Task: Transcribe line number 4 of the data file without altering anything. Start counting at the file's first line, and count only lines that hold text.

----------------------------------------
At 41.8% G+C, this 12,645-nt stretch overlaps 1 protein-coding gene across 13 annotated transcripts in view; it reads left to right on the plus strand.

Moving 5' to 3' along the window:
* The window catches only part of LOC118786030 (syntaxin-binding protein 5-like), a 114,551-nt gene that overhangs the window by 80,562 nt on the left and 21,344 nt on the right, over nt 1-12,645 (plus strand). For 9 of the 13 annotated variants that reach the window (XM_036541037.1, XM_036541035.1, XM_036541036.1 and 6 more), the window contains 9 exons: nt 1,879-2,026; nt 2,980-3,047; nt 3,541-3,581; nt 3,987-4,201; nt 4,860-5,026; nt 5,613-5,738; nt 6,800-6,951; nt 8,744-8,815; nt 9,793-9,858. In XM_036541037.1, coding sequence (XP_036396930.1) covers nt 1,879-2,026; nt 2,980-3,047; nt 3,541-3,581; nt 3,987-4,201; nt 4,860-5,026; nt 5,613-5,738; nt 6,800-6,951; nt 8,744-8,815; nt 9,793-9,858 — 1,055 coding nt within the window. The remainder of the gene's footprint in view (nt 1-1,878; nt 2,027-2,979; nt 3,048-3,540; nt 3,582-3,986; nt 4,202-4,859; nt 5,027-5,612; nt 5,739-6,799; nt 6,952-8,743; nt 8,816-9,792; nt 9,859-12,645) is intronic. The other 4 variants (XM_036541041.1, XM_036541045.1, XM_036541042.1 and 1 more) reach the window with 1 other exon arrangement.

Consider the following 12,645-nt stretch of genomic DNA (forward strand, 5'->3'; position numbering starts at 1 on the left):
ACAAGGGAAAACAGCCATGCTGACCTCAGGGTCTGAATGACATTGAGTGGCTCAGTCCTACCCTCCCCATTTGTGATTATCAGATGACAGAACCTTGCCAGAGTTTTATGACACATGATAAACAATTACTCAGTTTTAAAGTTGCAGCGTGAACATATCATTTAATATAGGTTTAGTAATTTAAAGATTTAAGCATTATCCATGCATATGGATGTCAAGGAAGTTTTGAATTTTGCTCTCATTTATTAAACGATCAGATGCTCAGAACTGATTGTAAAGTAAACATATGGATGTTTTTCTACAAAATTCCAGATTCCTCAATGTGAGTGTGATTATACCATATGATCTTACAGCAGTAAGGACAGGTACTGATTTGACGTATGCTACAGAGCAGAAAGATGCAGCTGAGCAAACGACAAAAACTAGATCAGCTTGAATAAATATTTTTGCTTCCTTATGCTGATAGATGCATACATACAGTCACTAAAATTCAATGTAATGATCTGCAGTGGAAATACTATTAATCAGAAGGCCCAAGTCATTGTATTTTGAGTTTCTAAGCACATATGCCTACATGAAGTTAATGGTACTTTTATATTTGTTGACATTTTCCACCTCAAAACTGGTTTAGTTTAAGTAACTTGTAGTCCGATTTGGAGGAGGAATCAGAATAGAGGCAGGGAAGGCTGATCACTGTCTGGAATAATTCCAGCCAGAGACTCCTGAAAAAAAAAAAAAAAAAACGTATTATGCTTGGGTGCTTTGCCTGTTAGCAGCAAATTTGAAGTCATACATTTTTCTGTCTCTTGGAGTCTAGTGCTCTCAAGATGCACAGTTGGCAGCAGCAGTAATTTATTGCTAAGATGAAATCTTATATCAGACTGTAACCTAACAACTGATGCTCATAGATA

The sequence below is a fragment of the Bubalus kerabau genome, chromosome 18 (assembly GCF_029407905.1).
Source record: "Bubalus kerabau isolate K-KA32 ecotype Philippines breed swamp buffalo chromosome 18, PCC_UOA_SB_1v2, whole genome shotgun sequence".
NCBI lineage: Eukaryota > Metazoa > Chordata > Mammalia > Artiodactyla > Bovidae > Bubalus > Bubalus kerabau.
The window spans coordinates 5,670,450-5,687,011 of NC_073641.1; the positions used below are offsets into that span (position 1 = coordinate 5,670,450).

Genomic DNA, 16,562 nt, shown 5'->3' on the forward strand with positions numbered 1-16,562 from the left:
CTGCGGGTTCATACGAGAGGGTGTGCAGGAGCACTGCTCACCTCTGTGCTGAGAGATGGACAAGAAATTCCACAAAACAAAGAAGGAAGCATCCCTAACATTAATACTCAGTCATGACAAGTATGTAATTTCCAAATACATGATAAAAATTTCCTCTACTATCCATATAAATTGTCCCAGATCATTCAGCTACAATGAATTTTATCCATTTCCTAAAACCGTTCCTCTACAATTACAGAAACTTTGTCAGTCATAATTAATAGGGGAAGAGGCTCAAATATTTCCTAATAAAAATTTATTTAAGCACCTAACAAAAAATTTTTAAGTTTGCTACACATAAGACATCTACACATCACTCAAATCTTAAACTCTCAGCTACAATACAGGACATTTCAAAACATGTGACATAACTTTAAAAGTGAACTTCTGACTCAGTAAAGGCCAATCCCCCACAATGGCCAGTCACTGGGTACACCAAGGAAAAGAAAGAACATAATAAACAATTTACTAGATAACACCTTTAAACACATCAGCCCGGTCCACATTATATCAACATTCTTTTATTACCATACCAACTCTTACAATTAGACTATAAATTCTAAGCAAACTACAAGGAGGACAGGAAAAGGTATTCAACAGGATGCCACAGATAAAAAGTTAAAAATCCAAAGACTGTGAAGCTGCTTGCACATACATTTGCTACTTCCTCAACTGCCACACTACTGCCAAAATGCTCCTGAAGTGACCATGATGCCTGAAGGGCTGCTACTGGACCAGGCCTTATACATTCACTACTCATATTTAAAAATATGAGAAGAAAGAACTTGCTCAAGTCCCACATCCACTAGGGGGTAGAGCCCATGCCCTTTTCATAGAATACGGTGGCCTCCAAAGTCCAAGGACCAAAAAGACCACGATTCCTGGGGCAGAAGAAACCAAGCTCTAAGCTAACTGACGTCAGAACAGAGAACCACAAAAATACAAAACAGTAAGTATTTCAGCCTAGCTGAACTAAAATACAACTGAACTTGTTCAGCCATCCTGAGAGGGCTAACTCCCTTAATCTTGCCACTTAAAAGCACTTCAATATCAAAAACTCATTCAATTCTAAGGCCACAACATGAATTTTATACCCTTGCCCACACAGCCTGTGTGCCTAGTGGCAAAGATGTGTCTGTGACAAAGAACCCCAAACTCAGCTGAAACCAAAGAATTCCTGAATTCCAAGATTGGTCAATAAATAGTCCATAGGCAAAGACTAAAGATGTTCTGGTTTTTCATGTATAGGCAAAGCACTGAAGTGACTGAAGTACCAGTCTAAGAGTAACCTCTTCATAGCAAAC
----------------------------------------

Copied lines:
Consider the following 12,645-nt stretch of genomic DNA (forward strand, 5'->3'; position numbering starts at 1 on the left):